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After using a Logitech Internet Pro keyboard for the past several years, as well as an Acer OEM keyboard occasionally, I'm seriously thinking about getting a new keyboard. I write upwards of 7,000 words a week, and I'd like something that just feels really good to type on. I typically prefer low profile keyboards when I've used them, and definitely want something with thinner keys than the Internet Pro. I had considered getting the Apple Wireless keyboard so I could use it with my iPad, but seems odd to get it considering I use a Windows 7 PC most of the time and don't own a Mac.

With that in mind, what is your favorite keyboard and why? I'd really like to know what keyboards other writers love. Hopefully that'll help me make a better decision. I'd rather not spend too much on one, but sometimes quality is worth paying for. I just want to make sure I'm getting something I'll use for a long time for the price!

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closed as not constructive by JSBձոգչ, Ralph Gallagher, sjohnston, StrixVaria, John Smithers Mar 29 '11 at 20:49

As it currently stands, this question is not a good fit for our Q&A format. We expect answers to be supported by facts, references, or expertise, but this question will likely solicit debate, arguments, polling, or extended discussion. If you feel that this question can be improved and possibly reopened, visit the help center for guidance.If this question can be reworded to fit the rules in the help center, please edit the question.

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I'm voting to close, since "what to buy" questions are just not a good fit for SE sites in general. –  JSBձոգչ Mar 28 '11 at 13:19
    
@justkt - I'm a college student and tech writer. I essentially HTML formatted articles on WordPress and APA formatted Word documents. –  maguay Mar 28 '11 at 13:24
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How is this not a poll that should be closed immediately? –  Martha Mar 28 '11 at 14:07
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Vote to close as a poll the community question. –  Ralph Gallagher Mar 28 '11 at 19:19
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5 Answers 5

My keyboard has to be hard (I want to feel typing) and heavy (not to fly away when I cough). It is enough.

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Heavy is definitely important. That's perhaps the worst problem of most OEM keyboards shipped with PCs; they slide all over the place. Though that said, the worst is when the keys are so wobbly they feel like they'll fall off. –  maguay Mar 28 '11 at 13:26

I had terrible tendonitis in both arms for a while, and I had to get a mega-customizable ergo keyboard.

http://www.comfortkeyboard.com/

They are not cheap, but I didn't have to get CTS surgery either. :) You can rotate each of the three pieces to the point where you can almost type vertically. It takes a while to get used to, and most of my coworkers couldn't figure out how to use the thing (which is a bonus if you don't like other people touching your keyboard).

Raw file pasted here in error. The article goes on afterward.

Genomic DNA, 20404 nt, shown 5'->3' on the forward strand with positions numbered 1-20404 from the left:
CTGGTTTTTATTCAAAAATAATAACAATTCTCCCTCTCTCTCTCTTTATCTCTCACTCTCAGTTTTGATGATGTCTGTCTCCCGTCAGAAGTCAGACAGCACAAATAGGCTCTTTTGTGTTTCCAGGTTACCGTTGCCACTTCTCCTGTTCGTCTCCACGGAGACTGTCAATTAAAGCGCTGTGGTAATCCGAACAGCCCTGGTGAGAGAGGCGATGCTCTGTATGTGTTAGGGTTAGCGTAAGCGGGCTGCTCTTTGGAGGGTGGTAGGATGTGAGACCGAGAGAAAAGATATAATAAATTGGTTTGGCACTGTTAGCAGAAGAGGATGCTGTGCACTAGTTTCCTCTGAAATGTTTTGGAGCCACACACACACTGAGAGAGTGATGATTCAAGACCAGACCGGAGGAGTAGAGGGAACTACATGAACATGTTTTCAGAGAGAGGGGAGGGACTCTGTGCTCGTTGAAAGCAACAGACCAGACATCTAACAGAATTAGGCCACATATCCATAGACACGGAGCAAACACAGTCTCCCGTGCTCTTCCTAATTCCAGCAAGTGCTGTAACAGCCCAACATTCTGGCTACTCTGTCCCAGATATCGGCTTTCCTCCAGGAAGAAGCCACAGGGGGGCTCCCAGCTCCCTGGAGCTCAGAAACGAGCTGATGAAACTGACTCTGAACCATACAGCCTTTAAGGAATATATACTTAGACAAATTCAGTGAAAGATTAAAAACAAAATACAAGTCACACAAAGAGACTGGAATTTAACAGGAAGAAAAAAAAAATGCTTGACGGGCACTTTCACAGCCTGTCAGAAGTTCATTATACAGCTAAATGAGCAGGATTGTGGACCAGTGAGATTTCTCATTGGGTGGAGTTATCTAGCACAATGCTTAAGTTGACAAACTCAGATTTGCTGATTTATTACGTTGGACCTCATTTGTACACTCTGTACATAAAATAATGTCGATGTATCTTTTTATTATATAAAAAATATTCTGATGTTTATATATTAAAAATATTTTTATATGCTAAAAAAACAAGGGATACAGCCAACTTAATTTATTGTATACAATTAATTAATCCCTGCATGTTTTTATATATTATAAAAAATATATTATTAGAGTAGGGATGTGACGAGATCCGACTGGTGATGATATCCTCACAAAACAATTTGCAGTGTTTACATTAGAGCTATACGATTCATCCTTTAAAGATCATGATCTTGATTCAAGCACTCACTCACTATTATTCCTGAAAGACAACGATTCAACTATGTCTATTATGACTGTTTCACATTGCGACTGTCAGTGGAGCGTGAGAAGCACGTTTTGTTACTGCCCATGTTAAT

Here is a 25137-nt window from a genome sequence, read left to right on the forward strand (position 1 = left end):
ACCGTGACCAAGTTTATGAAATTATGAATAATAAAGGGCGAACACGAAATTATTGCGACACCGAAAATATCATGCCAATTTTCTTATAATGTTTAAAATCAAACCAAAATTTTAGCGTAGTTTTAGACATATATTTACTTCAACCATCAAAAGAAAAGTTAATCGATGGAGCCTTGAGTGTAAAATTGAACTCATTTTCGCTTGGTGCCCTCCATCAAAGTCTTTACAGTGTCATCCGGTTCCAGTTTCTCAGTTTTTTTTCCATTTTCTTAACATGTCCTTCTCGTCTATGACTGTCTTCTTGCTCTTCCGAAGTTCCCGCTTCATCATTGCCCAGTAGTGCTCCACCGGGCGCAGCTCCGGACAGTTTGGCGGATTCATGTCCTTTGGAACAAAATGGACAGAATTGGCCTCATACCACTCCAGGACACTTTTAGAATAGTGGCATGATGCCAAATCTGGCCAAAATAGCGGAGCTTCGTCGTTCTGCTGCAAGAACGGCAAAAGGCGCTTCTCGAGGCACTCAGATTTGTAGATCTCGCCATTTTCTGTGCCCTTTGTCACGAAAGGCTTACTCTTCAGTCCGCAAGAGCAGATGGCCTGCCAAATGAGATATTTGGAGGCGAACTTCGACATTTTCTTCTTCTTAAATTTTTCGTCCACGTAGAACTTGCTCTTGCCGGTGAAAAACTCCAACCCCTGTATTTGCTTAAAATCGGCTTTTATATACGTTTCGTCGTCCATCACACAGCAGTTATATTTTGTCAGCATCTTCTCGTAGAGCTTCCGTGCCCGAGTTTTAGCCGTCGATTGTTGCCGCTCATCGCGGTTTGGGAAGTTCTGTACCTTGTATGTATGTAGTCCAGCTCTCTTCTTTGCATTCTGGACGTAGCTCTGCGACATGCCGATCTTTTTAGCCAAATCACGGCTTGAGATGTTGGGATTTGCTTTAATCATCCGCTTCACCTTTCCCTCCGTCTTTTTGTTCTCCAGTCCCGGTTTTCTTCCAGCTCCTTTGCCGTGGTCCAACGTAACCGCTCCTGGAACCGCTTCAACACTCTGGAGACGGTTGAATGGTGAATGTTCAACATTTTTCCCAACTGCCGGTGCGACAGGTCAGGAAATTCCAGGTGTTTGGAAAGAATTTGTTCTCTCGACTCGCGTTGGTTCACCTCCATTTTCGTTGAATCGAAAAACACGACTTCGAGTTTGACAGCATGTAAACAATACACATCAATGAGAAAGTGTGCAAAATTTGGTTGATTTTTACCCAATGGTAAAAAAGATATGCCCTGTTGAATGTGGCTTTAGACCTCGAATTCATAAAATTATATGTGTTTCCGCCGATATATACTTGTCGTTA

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I use a Microsoft ComfortCurve keyboard at work. I was skeptical at first, but was surprised at how comfortable it actually was after I bought it. It has a fairly simple layout, and I find that I can reach all the important keys with ease. What I really like about it, though, is the way it feels when I type. The keyboard does not slide around (as some do) and each key press is smooth. I do not have to strain my fingers to press down on a key either, unlike some of the OEM keyboards that tend to favour the clickety, typewriter-ish feel.

When it comes to choosing the "right" keyboard, I think it's a personal choice. Like choosing a musical instrument or a car. You have to try out different types then choose the one that complements you.

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I prefer a buckling-spring keyboard like the old IBM Model M or the ones made by Clicky Keyboards. I only wish I could find that feature in a more ergonomic layout.

Buckling-spring keys provide better tactile feedback than bubble keyboards, and I find that causes me to type faster and more lightly (rather than mashing the keys), easing strain on my hands and wrists.

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I use a Happy Hacking Keyboard Lite2. Though it's not cheap, I have many reasons why:

  • Small: it's half the size of a piece of 8 1/2 x 11 sheet of paper
  • Fewer Keys: they've "hidden" nearly half of the normal amount of keys (many of which are useless 99.9% of the time) behind a Fn + Key combination.
  • Solid / Deep Contact: it's almost impossible to strike adjacent keys on accident, as is so common with shallow striking keyboards.
  • Cross Platform: I use an Ubuntu machine at work and a Mac at home, and it saves me even the slightest bit of mental stress to use the same keyboard with the same key mapping.
  • Durable: It's extremely durable
  • USB: x2 ports easily accessible on the back. With a very long cord, this is great for desktop machines.
  • Pleasing sound: the loud but beautiful sound of the keys constantly reminds me that I am very serious about the writing I am doing.
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